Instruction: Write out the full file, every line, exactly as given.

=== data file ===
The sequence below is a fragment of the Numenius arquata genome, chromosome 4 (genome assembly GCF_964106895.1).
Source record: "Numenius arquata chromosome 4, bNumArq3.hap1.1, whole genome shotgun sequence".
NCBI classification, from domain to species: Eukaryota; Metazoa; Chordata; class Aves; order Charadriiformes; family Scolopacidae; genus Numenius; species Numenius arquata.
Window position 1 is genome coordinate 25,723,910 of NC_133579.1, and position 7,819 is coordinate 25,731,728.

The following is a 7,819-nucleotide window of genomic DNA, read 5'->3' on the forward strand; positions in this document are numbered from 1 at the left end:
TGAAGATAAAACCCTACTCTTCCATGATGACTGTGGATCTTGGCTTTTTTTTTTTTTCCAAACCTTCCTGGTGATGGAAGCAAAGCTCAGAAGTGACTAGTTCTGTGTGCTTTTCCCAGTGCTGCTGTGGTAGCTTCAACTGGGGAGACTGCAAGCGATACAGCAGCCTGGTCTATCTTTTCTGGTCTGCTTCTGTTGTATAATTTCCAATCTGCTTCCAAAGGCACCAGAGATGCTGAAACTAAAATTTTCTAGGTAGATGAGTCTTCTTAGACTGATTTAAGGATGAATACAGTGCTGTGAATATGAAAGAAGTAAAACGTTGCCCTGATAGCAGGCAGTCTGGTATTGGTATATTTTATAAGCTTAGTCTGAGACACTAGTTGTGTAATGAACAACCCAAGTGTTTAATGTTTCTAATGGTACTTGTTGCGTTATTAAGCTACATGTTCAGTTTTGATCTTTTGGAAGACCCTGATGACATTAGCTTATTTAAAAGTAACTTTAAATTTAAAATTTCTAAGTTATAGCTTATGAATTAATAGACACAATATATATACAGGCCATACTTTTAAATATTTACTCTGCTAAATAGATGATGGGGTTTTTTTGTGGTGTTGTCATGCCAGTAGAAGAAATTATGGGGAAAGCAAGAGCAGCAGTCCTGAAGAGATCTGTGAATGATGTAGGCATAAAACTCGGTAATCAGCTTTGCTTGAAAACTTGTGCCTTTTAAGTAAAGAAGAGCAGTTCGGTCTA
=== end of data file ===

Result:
The sequence below is a fragment of the Numenius arquata genome, chromosome 4 (genome assembly GCF_964106895.1).
Source record: "Numenius arquata chromosome 4, bNumArq3.hap1.1, whole genome shotgun sequence".
NCBI classification, from domain to species: Eukaryota; Metazoa; Chordata; class Aves; order Charadriiformes; family Scolopacidae; genus Numenius; species Numenius arquata.
Window position 1 is genome coordinate 25,723,910 of NC_133579.1, and position 7,819 is coordinate 25,731,728.

The following is a 7,819-nucleotide window of genomic DNA, read 5'->3' on the forward strand; positions in this document are numbered from 1 at the left end:
TGAAGATAAAACCCTACTCTTCCATGATGACTGTGGATCTTGGCTTTTTTTTTTTTTCCAAACCTTCCTGGTGATGGAAGCAAAGCTCAGAAGTGACTAGTTCTGTGTGCTTTTCCCAGTGCTGCTGTGGTAGCTTCAACTGGGGAGACTGCAAGCGATACAGCAGCCTGGTCTATCTTTTCTGGTCTGCTTCTGTTGTATAATTTCCAATCTGCTTCCAAAGGCACCAGAGATGCTGAAACTAAAATTTTCTAGGTAGATGAGTCTTCTTAGACTGATTTAAGGATGAATACAGTGCTGTGAATATGAAAGAAGTAAAACGTTGCCCTGATAGCAGGCAGTCTGGTATTGGTATATTTTATAAGCTTAGTCTGAGACACTAGTTGTGTAATGAACAACCCAAGTGTTTAATGTTTCTAATGGTACTTGTTGCGTTATTAAGCTACATGTTCAGTTTTGATCTTTTGGAAGACCCTGATGACATTAGCTTATTTAAAAGTAACTTTAAATTTAAAATTTCTAAGTTATAGCTTATGAATTAATAGACACAATATATATACAGGCCATACTTTTAAATATTTACTCTGCTAAATAGATGATGGGGTTTTTTTGTGGTGTTGTCATGCCAGTAGAAGAAATTATGGGGAAAGCAAGAGCAGCAGTCCTGAAGAGATCTGTGAATGATGTAGGCATAAAACTCGGTAATCAGCTTTGCTTGAAAACTTGTGCCTTTTAAGTAAAGAAGAGCAGTTCGGTCTA